Yahoo enrolls in Google's OpenSocial network, joining MySpace

On the same day Microsoft casts its net to draw Facebook, LinkedIn, Bebo, and two others into a contacts-sharing system, Yahoo joins Google's similar collective which already snared MySpace and just poached imeem. The battle lines are starting to be drawn.

You can't find any corner of the computing industry these days where there are fewer than two competing standards or ways of doing business. Among the general "social networking community," there are fast becoming two centers of gravity. Google already placed itself at the center of one with its creation of the OpenSocial Foundation last October; and if Microsoft isn't exactly at the other center, it's trying to adjust its orbit to come close enough, with the establishment of a network of services with Windows Live as the facilitator.

Today, Google's side of the universe got a lot more massive with the addition of Yahoo, which is once again clearly casting its lot as outside of Microsoft's circle of influence.

OpenSocial is based around a reference implementation for the development of independent applications that use social networks as their means of making contacts with the outside world. As the most recent version of its specification currently reads, "OpenSocial is a set of APIs for building social applications that run on the Web. OpenSocial's goal is to make more apps available to more users, by providing a common API that can be used in many different contexts. Developers can create applications, using standard JavaScript and HTML, that run on social websites that have implemented the OpenSocial APIs. These Web sites, known as OpenSocial containers, allow developers to access their social information; in return they receive a large suite of applications for their users."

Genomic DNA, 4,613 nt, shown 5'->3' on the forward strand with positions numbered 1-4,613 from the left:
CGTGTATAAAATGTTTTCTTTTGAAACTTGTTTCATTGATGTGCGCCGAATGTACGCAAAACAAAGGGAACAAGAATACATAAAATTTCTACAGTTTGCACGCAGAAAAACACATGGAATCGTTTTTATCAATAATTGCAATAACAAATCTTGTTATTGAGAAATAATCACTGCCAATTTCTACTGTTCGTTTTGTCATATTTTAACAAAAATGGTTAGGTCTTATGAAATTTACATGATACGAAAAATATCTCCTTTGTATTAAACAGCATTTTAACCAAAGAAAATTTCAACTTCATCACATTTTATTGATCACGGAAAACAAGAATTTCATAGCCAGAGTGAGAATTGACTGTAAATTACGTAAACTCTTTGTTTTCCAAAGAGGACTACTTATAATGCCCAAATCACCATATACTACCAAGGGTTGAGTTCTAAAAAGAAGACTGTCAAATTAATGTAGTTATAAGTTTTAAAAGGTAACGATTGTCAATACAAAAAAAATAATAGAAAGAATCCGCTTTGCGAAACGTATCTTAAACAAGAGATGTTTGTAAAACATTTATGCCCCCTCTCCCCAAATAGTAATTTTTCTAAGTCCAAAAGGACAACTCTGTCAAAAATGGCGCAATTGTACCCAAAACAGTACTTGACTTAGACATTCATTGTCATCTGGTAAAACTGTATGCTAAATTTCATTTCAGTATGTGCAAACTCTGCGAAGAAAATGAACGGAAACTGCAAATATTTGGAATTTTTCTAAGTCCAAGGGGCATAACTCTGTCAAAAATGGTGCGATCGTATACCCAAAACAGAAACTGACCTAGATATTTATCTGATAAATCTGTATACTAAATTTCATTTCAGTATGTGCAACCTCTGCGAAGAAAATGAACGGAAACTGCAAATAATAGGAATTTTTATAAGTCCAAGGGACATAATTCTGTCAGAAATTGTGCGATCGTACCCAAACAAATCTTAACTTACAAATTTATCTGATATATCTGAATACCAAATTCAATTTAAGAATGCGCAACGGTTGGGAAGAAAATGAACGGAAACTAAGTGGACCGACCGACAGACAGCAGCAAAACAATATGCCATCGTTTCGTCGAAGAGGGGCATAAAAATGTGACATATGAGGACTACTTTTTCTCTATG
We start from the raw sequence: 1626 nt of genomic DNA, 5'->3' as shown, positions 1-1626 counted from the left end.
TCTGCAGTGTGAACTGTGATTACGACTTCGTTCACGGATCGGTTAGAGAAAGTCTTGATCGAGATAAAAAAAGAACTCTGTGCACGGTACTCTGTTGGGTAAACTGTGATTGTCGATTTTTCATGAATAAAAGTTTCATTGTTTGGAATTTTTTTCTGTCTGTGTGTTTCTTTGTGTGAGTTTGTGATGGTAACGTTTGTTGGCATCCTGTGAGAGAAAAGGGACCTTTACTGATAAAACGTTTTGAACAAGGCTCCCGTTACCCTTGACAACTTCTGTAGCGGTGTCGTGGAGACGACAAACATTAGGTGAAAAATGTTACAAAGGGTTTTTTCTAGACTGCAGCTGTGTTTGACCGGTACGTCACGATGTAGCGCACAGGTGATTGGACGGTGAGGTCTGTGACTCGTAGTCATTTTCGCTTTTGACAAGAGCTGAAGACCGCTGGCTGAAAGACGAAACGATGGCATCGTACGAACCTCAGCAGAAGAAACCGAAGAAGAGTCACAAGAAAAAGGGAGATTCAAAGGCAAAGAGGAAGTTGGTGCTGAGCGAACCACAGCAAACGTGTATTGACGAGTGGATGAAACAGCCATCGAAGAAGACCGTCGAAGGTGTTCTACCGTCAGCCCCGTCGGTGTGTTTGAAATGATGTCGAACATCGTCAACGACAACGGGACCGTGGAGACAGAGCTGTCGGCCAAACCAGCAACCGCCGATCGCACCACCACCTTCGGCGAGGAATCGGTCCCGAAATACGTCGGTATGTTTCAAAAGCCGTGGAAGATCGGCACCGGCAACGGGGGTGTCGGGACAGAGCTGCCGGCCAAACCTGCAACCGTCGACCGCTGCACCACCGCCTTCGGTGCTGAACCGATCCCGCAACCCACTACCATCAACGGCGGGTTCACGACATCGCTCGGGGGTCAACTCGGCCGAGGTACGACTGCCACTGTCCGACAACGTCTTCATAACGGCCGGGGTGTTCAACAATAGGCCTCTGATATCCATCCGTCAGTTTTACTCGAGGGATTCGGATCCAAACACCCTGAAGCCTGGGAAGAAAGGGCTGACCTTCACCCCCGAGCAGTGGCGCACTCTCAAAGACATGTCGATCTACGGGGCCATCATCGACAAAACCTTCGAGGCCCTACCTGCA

While Google provides the backbone for the group's operations and organization, the incubator for its specification, as well as the development of gadgets that make use of that specification, is being hosted by the Apache Foundation.

In a blog post this morning, Google's OpenSocial product manager Dan Peterson wrote, "We're looking forward to having Yahoo users join the hundreds of millions of people who will soon enjoy OpenSocial applications. This addition means even more distribution for developers, encourages participation by even more Web sites, and, most importantly, results in more features for users all across the Web."

Peterson also acknowledged that members MySpace and orkut have already unveiled their first contributions to the OpenSocial space, and that Hi5 will be adding its first contributions as soon as next week. Hi5, incidentally, has also signed on to Microsoft's social network bridging program, also unveiled this morning.

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